As net-zero commitments from companies ramp up, so does interest in carbon offsets. It’s often the cheapest way to claim credit for eliminating a ton of carbon dioxide, typically through a small fee to protect forests or fund renewable energy. The company buying the offset gets to erase emissions from its ledgers without spending far larger sums to clean up its business.
Such is the exuberance for carbon offsets that the consultancy McKinsey & Co. estimates a voluntary trading market like the one being organized by two financial heavyweights, Mark Carney and Standard Chartered CEO Bill Winters, could be worth as much as $50 billion in 2030, up from just $300 million in 2018. Carney, the former governor of the Bank of England, has put the figure as high as $100 billion by the end of the decade.
In an interview last month, Winters said that private-sector demand would be enormous. “People with money” know that offsets are “likely to have tremendous support,” he said.
That’s one reason why late last year Winters and Carney launched the Taskforce on Scaling Voluntary Carbon Markets. The 400-plus group of experts across industry, academia and finance are looking to produce guidance within the next few months that will shape the global market. But there are rifts within the closed-door taskforce, as my Bloomberg Green colleague Jess Shankleman and I reported today. In interviews with more than a dozen members, we found impasses over what counts as a credible offset and who can access the market. (Bloomberg Philanthropies has pledged funding for the initiative.)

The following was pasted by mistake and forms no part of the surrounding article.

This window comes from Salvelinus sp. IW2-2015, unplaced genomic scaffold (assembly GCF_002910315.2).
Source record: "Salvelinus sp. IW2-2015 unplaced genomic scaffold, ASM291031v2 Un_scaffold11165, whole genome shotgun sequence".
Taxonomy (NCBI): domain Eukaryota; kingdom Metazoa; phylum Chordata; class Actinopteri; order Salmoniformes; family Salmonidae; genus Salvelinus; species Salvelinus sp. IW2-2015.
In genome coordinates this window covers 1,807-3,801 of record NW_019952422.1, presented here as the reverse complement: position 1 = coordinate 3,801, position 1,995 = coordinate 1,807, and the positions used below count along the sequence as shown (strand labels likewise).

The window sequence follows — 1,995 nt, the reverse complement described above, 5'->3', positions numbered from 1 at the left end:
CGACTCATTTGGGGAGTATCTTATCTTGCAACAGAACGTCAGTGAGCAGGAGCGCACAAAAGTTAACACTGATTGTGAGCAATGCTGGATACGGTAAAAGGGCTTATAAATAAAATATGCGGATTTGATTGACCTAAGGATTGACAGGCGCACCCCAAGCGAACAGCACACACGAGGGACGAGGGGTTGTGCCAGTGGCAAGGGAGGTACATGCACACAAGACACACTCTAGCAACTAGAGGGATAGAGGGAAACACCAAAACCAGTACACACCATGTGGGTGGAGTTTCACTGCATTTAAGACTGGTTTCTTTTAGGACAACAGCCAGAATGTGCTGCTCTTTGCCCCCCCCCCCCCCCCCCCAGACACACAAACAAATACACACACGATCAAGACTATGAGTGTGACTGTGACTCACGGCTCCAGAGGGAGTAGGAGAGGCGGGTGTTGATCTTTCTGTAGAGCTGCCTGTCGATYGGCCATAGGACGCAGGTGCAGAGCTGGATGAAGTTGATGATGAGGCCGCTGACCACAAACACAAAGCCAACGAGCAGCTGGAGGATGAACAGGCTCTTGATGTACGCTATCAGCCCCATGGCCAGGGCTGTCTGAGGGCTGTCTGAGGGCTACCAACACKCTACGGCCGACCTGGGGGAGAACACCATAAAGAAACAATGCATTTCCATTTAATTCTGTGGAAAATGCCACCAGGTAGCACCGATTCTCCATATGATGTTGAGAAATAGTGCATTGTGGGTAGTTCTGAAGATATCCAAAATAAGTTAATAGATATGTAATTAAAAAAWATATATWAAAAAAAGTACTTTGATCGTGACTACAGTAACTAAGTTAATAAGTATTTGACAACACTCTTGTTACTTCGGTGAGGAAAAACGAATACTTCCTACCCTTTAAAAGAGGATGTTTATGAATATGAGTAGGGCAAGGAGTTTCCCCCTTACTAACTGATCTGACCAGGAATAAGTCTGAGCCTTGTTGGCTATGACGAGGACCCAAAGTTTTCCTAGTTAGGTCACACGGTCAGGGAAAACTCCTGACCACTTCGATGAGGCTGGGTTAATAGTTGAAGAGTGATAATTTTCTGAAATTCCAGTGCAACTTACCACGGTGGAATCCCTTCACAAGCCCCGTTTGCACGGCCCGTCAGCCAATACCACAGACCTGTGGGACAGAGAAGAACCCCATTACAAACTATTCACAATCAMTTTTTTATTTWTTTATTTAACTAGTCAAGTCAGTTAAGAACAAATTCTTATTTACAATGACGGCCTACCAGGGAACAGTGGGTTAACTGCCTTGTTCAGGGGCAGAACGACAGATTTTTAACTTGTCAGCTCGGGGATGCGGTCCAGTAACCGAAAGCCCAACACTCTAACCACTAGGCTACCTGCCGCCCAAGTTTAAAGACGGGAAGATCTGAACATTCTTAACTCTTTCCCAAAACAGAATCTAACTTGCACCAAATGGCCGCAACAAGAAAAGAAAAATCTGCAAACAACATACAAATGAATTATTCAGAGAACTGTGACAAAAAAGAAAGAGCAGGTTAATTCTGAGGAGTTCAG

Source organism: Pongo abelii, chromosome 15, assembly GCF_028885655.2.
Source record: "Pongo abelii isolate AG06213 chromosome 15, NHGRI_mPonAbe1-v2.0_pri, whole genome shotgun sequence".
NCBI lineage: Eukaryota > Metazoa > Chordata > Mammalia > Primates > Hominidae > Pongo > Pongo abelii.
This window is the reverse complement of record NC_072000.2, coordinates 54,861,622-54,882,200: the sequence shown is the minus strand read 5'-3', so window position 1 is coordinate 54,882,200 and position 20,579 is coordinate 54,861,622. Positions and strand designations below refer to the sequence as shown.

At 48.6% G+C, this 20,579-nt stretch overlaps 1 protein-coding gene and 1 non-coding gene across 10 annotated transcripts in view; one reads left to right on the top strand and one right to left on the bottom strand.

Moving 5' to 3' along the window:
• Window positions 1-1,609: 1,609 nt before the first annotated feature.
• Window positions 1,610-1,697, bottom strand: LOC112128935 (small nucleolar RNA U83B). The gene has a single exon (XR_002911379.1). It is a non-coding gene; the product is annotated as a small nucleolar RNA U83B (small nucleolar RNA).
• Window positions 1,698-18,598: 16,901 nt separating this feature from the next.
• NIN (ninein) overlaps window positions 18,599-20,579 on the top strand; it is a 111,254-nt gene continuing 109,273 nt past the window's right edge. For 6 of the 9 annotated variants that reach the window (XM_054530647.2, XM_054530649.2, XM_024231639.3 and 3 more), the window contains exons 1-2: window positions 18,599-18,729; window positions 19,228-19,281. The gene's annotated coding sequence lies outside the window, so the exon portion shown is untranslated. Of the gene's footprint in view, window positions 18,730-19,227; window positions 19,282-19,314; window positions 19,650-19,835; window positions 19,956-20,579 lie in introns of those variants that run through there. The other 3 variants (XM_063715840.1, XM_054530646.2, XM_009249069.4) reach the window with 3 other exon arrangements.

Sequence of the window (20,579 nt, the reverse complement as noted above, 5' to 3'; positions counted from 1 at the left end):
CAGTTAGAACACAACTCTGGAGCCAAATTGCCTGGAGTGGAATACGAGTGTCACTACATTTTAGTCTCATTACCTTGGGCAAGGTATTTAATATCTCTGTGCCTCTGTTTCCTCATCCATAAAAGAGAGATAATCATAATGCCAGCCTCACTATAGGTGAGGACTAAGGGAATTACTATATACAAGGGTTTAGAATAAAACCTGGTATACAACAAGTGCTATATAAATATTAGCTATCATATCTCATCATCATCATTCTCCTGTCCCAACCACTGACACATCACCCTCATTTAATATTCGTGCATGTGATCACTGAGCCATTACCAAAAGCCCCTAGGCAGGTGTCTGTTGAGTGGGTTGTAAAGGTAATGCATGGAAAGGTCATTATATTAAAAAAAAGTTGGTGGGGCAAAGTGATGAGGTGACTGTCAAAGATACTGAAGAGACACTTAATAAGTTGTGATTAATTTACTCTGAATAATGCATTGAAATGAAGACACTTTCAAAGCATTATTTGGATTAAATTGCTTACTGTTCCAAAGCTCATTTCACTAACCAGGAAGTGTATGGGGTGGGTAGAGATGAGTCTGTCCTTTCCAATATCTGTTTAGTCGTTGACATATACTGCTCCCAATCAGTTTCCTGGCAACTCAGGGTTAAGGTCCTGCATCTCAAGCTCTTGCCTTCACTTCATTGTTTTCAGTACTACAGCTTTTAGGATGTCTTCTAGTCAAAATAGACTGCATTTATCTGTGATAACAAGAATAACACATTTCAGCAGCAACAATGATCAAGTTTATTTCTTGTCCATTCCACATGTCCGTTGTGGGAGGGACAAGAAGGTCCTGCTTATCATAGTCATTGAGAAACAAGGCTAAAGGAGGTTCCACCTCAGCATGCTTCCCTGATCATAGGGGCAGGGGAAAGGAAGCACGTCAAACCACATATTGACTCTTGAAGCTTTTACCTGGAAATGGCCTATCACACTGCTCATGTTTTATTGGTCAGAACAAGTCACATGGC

The bullish projections for carbon offsets underscore the importance of a reformed and unified global market as a force bringing greater transparency and higher standards than exists today. But there are those within the ranks of experts who worry about the severe limitations of carbon-offset projects and want the taskforce to address the fundamental questions that have lingered for decades.
Time is running out. Winters and Carney hope to launch a pilot market to trade carbon offsets later this year. The expectation is for the new market to trade a benchmark contract that, with enough buyers and sellers, can improve price discovery for offsets. That’s how the currently opaque process by which companies purchase offsets can mature into something more like a recognized commodity.
Brent crude is one such benchmark contract, accounting for about 60% of all the world’s oil traded on any given day. That doesn’t mean that 60% of the world’s oil comes from the North Sea, the source of the oil used to create the Brent benchmark, only that most barrels of oil are close enough in quality to be measured against the Brent standard. West African crude tends to trade at anything from a few cents less than Brent to a $2 discount, depending on characteristics like sulfur content and viscosity.